GirlUp raises awareness for human rights

In 2010, GirlUp was founded by the United Nations Foundation as a global movement of young leaders. As their website explains, the empowered young women go through leadership development training to transform themselves, their communities and the world around them. Along with a community of global partners, GirlUp works to achieve gender equality worldwide.

About four years ago, students founded Brandeis’ own branch of GirlUp, “geared towards raising awareness towards lack of access to fundamental human rights around the world, as well as focusing on how women are treated on campus and within college culture,” said the current president of the Brandeis chapter, Simran Tatuskar ’21.

Tatuskar is currently a philosophy and business major, with double minors in legal studies and chemistry. She became involved in GirlUp her first year at Brandeis as an event coordinator, when she planned two “food for thoughts” events to “raise awareness about lack of education in Ethiopia and the societal stigma surrounding reproductive health in India.” The club also hosted a large-scale open forum with the Brandeis Academic Debate And Speech Society (BADASS) and 12-13 other clubs and organizations to discuss “to what extent Brandeis has failed women on campus.”

This semester, GirlUp has a tightly packed schedule of events planned. On March 1, there is a Cupcake Gala from 2 to 5 p.m. in which over 50 female professors will be in attendance to talk with students about their experiences “pursuing their field of work, the challenges they faced in higher academia and how they overcame them, or any insights you can benefit from,” according to the Facebook event for the Cupcake Gala. Tatuskar said that the event has been one year in the making, ever since she was an events coordinator.

GirlUp will be ordering 300 gourmet cupcakes from Antoine’s bakery, and pizza for kosher and gluten free attendees. The event is taking place across multiple rooms in Mandel and Olin-Sang, with “one on-going large scale panel throughout the entire event with rotating professors discussing everything and anything, and then six to seven rooms designated to smaller round-table discussions with professors mixing across every department to discuss particular issues,” wrote Tatuskar to The Brandeis Hoot. She said the point of the event is to have honest conversation about difficulties that women at Brandeis have faced and are currently going through and how female undergraduate and graduate students can “take comfort in knowing the honest truth about issues that do exist and how to move past that and steps that they themselves took.” Some topics that will be discussed include gendered expectations, networking difficulties and work-life balance.

Earlier in the semester, GirlUp participated in Sharsheret’s Cake Wars. Additionally, GirlUp is partnering with Krav Maga for a self defense seminar on March 17, hosting a joint fundraiser with the South Asian Students Association (SASA) to raise money for GirlUp India and hosting a clothing drive on April 14 with Sigma Alpha Mu, a fraternity on campus. Members of the group will also be attending the GirlUp Summit in Boston on March 31.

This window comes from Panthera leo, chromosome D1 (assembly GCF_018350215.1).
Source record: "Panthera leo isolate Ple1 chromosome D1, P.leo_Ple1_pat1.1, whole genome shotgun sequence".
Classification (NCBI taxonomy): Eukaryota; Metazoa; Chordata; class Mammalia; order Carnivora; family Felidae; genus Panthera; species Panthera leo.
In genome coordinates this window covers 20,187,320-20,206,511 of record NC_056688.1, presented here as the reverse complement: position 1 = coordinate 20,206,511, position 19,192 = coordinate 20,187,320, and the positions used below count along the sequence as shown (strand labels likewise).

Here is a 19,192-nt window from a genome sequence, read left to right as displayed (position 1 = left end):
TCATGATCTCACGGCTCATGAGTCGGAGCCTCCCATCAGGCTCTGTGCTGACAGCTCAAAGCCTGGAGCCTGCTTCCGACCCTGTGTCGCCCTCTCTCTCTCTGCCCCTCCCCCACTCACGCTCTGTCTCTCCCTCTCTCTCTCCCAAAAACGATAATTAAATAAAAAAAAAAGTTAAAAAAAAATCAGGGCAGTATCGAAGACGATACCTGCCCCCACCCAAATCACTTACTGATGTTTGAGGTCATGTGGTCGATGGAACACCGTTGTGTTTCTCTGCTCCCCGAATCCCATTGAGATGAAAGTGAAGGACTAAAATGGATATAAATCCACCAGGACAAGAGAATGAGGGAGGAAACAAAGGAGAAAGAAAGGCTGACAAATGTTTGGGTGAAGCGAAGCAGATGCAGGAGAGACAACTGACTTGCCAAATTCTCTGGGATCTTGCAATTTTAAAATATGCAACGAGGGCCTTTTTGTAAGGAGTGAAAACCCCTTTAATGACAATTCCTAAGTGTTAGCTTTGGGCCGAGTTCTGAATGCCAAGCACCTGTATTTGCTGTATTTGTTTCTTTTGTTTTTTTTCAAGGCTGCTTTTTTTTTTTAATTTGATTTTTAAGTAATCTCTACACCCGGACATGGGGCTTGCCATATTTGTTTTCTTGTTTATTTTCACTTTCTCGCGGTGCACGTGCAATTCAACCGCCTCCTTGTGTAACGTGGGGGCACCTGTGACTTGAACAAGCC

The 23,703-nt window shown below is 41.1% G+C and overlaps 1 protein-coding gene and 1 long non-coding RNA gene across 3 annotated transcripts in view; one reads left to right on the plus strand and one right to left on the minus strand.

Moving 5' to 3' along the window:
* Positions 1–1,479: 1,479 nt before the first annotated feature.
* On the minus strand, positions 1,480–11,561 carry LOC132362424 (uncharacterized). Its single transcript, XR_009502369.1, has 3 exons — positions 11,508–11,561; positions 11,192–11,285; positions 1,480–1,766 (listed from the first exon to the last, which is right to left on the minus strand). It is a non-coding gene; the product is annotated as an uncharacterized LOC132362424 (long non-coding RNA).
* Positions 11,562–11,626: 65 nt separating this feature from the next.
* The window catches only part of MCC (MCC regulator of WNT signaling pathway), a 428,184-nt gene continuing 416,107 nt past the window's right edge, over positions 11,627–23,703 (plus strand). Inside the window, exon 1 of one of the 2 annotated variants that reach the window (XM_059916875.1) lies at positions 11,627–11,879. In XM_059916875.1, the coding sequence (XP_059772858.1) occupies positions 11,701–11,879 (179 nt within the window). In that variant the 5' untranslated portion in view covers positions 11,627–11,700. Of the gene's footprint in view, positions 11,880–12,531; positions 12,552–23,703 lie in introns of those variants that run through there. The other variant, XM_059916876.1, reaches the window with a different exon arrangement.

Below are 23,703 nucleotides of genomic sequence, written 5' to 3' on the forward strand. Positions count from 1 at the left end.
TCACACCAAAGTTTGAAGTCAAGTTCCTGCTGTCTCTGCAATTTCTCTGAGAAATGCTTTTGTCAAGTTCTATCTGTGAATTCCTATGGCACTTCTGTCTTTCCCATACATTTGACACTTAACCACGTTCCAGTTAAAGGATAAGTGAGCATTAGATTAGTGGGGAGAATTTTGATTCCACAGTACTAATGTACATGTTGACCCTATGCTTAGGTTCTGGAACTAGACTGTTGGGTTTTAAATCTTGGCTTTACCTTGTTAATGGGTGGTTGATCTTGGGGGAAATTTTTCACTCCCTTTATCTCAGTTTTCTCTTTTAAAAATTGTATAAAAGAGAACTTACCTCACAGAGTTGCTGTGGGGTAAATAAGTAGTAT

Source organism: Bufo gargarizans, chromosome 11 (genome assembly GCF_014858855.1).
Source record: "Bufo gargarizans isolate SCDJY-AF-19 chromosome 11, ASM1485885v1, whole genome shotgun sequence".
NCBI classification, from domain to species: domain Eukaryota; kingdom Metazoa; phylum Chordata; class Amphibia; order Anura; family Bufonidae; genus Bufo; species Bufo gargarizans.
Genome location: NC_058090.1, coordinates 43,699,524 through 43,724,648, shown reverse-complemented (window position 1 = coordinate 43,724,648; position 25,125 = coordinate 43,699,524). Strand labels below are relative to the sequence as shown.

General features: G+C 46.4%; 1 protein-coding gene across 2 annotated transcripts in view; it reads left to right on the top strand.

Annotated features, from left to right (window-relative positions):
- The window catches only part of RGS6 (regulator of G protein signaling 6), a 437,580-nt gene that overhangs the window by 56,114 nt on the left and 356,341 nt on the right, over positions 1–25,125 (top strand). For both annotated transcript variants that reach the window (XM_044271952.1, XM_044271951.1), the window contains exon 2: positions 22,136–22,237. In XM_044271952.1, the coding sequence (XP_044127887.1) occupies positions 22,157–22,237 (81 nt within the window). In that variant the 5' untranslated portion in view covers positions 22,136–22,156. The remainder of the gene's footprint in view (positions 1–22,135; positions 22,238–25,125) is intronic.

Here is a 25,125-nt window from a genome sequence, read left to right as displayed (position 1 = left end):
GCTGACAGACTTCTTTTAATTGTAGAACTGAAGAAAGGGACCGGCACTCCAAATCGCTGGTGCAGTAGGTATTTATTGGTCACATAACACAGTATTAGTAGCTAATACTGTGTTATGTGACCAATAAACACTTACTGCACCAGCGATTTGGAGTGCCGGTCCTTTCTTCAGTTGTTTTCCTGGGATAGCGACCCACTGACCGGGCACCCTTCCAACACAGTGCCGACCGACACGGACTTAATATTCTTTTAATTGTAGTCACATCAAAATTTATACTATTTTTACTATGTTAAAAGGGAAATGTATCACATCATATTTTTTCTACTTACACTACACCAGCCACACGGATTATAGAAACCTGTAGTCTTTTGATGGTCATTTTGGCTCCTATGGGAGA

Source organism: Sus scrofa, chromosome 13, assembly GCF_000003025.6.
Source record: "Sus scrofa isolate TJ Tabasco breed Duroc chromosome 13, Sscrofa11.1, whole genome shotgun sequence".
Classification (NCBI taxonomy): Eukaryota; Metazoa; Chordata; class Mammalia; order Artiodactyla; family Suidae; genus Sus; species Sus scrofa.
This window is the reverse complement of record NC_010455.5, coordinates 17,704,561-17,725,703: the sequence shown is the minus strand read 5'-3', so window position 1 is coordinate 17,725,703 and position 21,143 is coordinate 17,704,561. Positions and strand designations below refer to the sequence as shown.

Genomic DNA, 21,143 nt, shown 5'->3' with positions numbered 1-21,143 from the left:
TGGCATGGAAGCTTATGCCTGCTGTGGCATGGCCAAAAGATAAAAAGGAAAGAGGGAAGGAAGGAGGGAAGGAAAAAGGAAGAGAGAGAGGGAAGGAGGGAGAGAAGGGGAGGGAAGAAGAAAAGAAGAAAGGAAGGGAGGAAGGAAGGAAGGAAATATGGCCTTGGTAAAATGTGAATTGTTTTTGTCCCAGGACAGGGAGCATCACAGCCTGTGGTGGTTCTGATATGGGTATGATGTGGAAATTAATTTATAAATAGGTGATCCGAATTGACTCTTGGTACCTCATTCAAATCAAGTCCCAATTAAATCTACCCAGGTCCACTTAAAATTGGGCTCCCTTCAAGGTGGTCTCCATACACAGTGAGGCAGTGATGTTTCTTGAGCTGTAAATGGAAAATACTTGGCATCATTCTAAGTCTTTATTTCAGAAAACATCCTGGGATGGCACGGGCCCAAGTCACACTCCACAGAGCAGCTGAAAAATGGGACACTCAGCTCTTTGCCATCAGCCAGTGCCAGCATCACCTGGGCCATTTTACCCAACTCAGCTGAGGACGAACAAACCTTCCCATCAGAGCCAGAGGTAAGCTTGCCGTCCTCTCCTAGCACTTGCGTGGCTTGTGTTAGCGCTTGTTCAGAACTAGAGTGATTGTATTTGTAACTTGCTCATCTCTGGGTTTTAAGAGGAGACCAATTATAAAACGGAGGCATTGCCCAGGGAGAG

For Tatuskar, GirlUp is an important addition to the Brandeis community, as the organization focuses on the bigger picture of how women are treated across the world, not just in colleges, so that students can “realize how objectively privileged we are as women to be in the country we are and receive the education that we are receiving and realize our moral obligations to help women much less fortunate around the world to gain just a smaller semblance of human rights,” wrote Tatuskar.

She also mentioned that GirlUp is “the only club that draws attention to how women are treated in collegiate campuses these days… We’re trying to draw a larger attention to how women are treated both in a small scope and a large scope.”

Being the president of GirlUp “has brought [Tatuskar] laughter and tears, stress and exhaustion but also just such a feeling of accomplishment” that has allowed her to do so much more than she would have thought possible as an undergraduate student.

“Being able to assist those less fortunate in terms of civil rights as well as draw attention to collegiate difficulties definitely opens my eyes a lot more to how strong women are and how impressive it is that we handle the problems thrown at us. I love knowing that I am helping to open someone else’s eyes up to an issue they never knew existed and allow the root of the problems to be exposed rather than merely treating the side effects,” she noted in an email to The Hoot.

“Over the last two weeks, I have talked to roughly 300-350 professors, and I can’t believe that was possible, having insightful conversations about their lives and their difficulties and learning so much about what life is like for a women in academia,” she continued about the values of being a member of GirlUp and how it will help her in the years to come.

For students who would like to become involved with GirlUp, they can attend GirlUp’s events this semester, get added to the Listserv, keep track of events on Facebook or email Simran Tatuskar for more details. “I love people who want to get involved and am so excited to watch the club expand and expand,” said Tatuskar.

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